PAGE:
A hyperconnected multipolar world is uncharted territory, but the paradox of tug-of-war may be that the longer it goes on, the more everyone wins. The past seventy years of global economic integration and trade expansion have been the most prosperous in humanity’s history, with billions lifted out of poverty and modernization accelerating worldwide. For forty years, China has cleverly required that Western multinationals train its workers, transfer technology and effectively sponsor what have become China’s new industrial powerhouse companies that compete with them worldwide. Along the way, however, China has recycled its surpluses into U.S. Treasuries, keeping America’s interest rates low and become the revenue engine for much of the Fortune 500. Win-win.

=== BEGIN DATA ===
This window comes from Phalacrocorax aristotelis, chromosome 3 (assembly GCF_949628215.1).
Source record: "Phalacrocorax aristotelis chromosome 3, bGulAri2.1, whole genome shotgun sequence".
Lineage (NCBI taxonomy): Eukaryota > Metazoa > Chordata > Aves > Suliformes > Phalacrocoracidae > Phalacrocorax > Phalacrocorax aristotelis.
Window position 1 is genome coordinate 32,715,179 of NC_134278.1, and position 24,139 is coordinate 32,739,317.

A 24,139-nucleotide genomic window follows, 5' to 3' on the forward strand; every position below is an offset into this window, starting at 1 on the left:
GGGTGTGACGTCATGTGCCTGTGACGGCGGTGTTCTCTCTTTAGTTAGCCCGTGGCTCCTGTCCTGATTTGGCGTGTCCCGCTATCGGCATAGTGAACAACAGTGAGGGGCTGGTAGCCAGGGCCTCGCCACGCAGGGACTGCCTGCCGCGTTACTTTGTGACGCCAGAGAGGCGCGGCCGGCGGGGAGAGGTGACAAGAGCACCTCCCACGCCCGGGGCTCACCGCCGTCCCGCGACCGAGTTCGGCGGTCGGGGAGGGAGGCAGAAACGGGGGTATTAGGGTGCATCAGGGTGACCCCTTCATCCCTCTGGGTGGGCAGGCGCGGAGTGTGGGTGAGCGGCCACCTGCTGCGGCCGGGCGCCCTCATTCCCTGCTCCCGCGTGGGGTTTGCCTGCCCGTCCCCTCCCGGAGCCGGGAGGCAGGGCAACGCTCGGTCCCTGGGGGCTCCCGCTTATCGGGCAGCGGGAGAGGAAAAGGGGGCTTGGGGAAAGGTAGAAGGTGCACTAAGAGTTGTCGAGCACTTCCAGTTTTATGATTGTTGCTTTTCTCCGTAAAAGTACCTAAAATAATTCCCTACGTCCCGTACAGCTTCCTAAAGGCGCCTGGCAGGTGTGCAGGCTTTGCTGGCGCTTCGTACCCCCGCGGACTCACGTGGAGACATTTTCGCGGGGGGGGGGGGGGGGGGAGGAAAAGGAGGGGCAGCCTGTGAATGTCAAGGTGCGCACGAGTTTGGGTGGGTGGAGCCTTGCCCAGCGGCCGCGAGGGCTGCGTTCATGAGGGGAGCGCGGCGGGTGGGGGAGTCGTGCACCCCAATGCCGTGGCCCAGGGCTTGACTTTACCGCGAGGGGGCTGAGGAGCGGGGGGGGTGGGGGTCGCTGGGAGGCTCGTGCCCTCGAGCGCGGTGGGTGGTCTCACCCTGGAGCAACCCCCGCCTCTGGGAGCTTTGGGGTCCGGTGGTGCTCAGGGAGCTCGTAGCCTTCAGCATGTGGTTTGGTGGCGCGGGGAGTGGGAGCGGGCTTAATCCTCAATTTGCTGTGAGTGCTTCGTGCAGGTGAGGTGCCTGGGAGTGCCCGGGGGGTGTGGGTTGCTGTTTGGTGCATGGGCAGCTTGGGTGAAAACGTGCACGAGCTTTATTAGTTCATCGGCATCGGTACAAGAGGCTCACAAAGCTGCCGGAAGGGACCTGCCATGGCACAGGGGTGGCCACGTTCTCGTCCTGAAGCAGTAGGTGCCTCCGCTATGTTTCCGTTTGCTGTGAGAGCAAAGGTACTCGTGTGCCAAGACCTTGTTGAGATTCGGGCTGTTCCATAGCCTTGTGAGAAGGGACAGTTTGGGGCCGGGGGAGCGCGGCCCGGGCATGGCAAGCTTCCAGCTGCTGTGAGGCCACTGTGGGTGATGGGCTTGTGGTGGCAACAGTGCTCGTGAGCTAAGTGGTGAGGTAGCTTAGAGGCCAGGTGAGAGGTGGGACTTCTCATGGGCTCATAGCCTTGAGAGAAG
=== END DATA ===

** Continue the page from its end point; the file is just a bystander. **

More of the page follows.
To keep the system working for everyone, what America needs is less focus on U.S.-China military rivalry for the sake of maintaining primacy and more on smart tug-of-war strategy. One of the best decisions has already been made. In December 2015, the U.S. Congress lifted the forty-year-long embargo on exporting America’s oil and gas reserves. American LNG is now providing a lifeline to the Baltic states to ward off Russian cutoffs of their energy supply, while American oil tankers are crossing the Pacific to the country’s largest customer: China. Just five years ago, a U.S.-China conflict over Arabian energy resources was a popular superpower conflict scenario. Today it has been replaced by the peaceful logic of supply and demand.